When we usually discuss Black History we usually talk about well-known individuals like Martin Luther King Jr., Rosa Parks, Malcolm X, Sojourner Truth, W.E.B. Du Bois, and Harriett Tubman to name a few. We go over our physical slavery and its effects, segregation and the Civil Rights movement. All played very important parts in the development of our culture and history, but what about before America? This Black History Month we would like to focus on who we were before slaves. You really didn’t believe our history began at slavery did you? Or did you believe that Negro people only lived in grass huts and danced around fires? I respect my tribal brothers and sisters as well, as they live life in pure simplicity. However, our history is much richer. We are the mothers and fathers of civilization, science, mathematics, and arts. This month we will share with you history that you may not have known, all of which can be backed up if you do a little research and investigation yourself. First, we’d like to introduce to you the legendary Mansa Musa.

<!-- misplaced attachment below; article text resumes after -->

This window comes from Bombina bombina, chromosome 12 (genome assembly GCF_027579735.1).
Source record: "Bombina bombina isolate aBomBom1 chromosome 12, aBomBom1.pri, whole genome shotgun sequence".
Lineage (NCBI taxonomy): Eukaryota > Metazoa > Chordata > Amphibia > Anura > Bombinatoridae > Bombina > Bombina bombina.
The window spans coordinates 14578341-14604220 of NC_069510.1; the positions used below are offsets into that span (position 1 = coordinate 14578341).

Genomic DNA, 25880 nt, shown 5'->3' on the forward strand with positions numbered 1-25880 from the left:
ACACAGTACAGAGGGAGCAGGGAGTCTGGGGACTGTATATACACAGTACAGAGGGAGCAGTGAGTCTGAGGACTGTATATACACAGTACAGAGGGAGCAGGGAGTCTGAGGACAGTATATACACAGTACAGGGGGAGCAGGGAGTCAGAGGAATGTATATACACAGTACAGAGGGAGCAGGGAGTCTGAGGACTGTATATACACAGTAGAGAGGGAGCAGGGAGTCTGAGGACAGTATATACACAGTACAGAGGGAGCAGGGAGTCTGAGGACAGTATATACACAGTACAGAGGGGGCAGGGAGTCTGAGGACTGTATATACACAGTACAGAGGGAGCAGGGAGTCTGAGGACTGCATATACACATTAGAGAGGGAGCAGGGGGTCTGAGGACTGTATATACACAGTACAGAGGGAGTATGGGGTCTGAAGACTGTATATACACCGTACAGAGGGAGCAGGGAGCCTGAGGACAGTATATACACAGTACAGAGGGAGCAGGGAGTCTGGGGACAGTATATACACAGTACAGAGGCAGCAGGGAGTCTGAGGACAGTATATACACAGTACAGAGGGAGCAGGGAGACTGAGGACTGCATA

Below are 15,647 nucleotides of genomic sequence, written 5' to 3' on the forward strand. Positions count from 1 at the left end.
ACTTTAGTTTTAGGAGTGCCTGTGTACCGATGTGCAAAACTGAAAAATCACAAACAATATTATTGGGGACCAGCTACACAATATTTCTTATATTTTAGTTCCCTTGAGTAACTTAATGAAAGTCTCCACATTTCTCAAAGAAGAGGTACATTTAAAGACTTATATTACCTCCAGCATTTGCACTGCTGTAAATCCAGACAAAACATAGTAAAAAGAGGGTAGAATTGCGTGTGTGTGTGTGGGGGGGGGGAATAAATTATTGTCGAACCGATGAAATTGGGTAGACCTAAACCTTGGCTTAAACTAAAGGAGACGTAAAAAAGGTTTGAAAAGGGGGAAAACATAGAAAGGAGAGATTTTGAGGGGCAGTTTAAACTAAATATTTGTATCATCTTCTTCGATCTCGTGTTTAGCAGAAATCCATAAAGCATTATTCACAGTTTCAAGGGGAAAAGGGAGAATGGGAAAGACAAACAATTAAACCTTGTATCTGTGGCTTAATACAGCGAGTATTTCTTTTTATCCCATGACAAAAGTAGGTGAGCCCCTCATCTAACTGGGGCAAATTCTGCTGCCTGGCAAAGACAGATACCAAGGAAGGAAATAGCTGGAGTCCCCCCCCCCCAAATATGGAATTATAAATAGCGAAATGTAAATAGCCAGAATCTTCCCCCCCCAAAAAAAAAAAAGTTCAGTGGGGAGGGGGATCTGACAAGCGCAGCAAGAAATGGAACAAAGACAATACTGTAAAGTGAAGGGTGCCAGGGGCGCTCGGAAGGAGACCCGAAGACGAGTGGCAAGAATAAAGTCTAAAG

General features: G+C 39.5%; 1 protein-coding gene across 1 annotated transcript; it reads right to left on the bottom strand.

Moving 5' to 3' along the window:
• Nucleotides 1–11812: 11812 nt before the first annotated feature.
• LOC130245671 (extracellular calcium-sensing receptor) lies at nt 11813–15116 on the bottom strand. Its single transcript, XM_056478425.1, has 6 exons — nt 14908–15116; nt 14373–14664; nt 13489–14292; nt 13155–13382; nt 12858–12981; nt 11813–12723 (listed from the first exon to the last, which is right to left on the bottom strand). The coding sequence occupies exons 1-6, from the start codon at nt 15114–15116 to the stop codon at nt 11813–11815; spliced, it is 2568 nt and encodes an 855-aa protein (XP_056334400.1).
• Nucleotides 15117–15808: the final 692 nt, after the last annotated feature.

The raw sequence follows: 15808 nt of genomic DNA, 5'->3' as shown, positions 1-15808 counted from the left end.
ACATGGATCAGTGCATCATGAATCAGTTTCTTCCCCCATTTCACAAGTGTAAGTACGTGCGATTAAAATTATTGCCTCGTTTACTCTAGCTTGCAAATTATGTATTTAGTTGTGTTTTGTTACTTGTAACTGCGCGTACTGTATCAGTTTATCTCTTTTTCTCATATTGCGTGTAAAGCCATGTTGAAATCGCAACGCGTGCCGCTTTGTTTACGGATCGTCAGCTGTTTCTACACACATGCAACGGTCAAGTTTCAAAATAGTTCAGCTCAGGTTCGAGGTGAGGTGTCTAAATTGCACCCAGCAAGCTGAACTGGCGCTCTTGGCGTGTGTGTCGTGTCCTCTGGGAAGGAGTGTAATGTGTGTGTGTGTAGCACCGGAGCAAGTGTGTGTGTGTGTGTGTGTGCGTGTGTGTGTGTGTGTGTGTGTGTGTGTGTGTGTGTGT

Mansa Musa was a great emperor of the West African Empire of Mali in the from 1312-1337. He was most most notable for his riches, and he built the Great Mosque at Timbuktu. He is said to possible the richest man of all time with a net worth of 400 billion! Simply put, Musa was balling. He had gold all in his chains, gold all in his rangs’, and would put your favorite rappers to shame. He was also known for his pilgrimiage to Mecca that put Mali on the map for its wealth. During this pilgrimage it was said that his procession included 60,00 men, 12,00 slaves who each carried four pounds of gold bars. They were also dressed to the GAWDS honey in silks with gold staffs. This wasn’t your European western version of slavery obviously, as they mostly organized the horses and handled bags. He was sure to be generous along his journey giving to those he came in contact with along the way.
To learn more about Mansa Musa, you can watch the video and check out the books below. Enjoy!
“A people without knowledge of their past history, origin and culture is like a tree without roots.” Marcus Garvey